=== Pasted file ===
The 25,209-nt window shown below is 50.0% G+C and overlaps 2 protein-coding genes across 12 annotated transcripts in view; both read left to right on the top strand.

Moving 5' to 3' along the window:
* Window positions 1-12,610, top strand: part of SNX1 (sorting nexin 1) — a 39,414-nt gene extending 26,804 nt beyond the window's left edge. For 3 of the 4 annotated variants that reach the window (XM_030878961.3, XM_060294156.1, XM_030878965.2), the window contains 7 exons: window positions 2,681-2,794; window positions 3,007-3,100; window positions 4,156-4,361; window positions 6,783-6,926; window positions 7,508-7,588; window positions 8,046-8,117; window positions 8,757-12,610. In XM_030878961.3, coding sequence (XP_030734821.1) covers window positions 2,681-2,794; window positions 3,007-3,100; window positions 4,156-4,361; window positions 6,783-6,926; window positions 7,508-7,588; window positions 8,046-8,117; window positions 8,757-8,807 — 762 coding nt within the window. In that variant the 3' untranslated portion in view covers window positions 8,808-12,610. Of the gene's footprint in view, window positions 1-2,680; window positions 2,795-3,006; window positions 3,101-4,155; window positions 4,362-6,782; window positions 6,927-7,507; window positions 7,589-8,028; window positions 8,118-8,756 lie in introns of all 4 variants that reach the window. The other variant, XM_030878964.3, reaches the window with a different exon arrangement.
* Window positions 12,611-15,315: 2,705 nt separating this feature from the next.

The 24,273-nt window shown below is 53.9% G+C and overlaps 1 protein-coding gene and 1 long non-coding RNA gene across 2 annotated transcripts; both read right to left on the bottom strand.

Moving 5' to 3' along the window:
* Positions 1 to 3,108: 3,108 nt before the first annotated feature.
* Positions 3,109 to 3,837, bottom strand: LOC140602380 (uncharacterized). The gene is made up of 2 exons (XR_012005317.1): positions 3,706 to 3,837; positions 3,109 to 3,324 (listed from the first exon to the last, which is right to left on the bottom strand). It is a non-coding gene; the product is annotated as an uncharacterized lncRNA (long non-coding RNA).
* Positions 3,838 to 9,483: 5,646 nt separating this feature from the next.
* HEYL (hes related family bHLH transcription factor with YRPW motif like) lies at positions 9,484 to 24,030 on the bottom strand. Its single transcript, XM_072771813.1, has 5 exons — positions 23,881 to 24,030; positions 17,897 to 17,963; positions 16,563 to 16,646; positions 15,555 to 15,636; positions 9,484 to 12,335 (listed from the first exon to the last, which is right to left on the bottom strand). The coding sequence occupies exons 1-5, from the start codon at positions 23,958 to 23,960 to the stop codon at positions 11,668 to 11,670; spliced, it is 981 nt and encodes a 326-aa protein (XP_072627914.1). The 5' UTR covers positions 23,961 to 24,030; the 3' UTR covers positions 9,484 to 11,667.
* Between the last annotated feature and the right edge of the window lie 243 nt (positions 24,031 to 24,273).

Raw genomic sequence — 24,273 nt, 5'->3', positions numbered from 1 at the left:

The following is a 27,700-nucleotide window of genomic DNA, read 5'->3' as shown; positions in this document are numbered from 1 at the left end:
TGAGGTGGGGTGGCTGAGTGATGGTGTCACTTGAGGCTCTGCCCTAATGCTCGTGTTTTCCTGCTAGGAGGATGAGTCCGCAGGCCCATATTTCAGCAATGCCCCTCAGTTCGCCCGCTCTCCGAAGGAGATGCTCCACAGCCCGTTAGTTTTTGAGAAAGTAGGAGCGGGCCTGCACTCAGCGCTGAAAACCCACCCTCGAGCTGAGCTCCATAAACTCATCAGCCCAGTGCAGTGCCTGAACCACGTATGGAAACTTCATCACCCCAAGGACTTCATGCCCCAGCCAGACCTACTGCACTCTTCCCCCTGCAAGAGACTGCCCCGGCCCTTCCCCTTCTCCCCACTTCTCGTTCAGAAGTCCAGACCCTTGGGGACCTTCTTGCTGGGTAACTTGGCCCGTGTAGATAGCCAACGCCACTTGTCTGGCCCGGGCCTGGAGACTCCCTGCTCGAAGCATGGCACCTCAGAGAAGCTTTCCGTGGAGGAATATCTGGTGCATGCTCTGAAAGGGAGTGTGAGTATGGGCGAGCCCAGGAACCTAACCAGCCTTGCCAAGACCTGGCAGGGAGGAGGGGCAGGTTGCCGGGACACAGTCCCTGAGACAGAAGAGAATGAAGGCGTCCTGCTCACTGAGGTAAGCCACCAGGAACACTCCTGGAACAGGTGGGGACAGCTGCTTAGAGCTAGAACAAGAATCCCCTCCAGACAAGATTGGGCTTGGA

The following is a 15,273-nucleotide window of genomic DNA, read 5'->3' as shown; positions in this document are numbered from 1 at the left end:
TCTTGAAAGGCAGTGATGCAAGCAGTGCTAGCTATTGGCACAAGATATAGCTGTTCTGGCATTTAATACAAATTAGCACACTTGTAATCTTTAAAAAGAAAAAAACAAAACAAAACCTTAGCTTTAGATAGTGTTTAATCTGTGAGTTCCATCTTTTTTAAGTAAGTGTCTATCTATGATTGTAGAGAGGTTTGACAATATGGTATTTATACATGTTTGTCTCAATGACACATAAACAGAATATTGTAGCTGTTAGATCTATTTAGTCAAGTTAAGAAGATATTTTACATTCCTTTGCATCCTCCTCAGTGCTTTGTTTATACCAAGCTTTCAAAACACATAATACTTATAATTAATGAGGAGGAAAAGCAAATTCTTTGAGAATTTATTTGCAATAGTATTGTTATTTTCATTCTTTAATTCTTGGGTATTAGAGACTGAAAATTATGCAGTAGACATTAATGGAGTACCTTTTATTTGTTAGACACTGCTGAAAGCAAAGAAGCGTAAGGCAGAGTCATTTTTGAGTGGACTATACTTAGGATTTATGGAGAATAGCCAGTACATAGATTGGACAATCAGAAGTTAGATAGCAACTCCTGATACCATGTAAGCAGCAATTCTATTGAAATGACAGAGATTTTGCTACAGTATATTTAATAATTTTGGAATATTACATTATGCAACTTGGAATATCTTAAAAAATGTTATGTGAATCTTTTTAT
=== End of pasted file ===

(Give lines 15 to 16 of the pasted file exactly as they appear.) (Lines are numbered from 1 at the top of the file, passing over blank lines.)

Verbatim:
The following is a 15,273-nucleotide window of genomic DNA, read 5'->3' as shown; positions in this document are numbered from 1 at the left end:
TCTTGAAAGGCAGTGATGCAAGCAGTGCTAGCTATTGGCACAAGATATAGCTGTTCTGGCATTTAATACAAATTAGCACACTTGTAATCTTTAAAAAGAAAAAAACAAAACAAAACCTTAGCTTTAGATAGTGTTTAATCTGTGAGTTCCATCTTTTTTAAGTAAGTGTCTATCTATGATTGTAGAGAGGTTTGACAATATGGTATTTATACATGTTTGTCTCAATGACACATAAACAGAATATTGTAGCTGTTAGATCTATTTAGTCAAGTTAAGAAGATATTTTACATTCCTTTGCATCCTCCTCAGTGCTTTGTTTATACCAAGCTTTCAAAACACATAATACTTATAATTAATGAGGAGGAAAAGCAAATTCTTTGAGAATTTATTTGCAATAGTATTGTTATTTTCATTCTTTAATTCTTGGGTATTAGAGACTGAAAATTATGCAGTAGACATTAATGGAGTACCTTTTATTTGTTAGACACTGCTGAAAGCAAAGAAGCGTAAGGCAGAGTCATTTTTGAGTGGACTATACTTAGGATTTATGGAGAATAGCCAGTACATAGATTGGACAATCAGAAGTTAGATAGCAACTCCTGATACCATGTAAGCAGCAATTCTATTGAAATGACAGAGATTTTGCTACAGTATATTTAATAATTTTGGAATATTACATTATGCAACTTGGAATATCTTAAAAAATGTTATGTGAATCTTTTTAT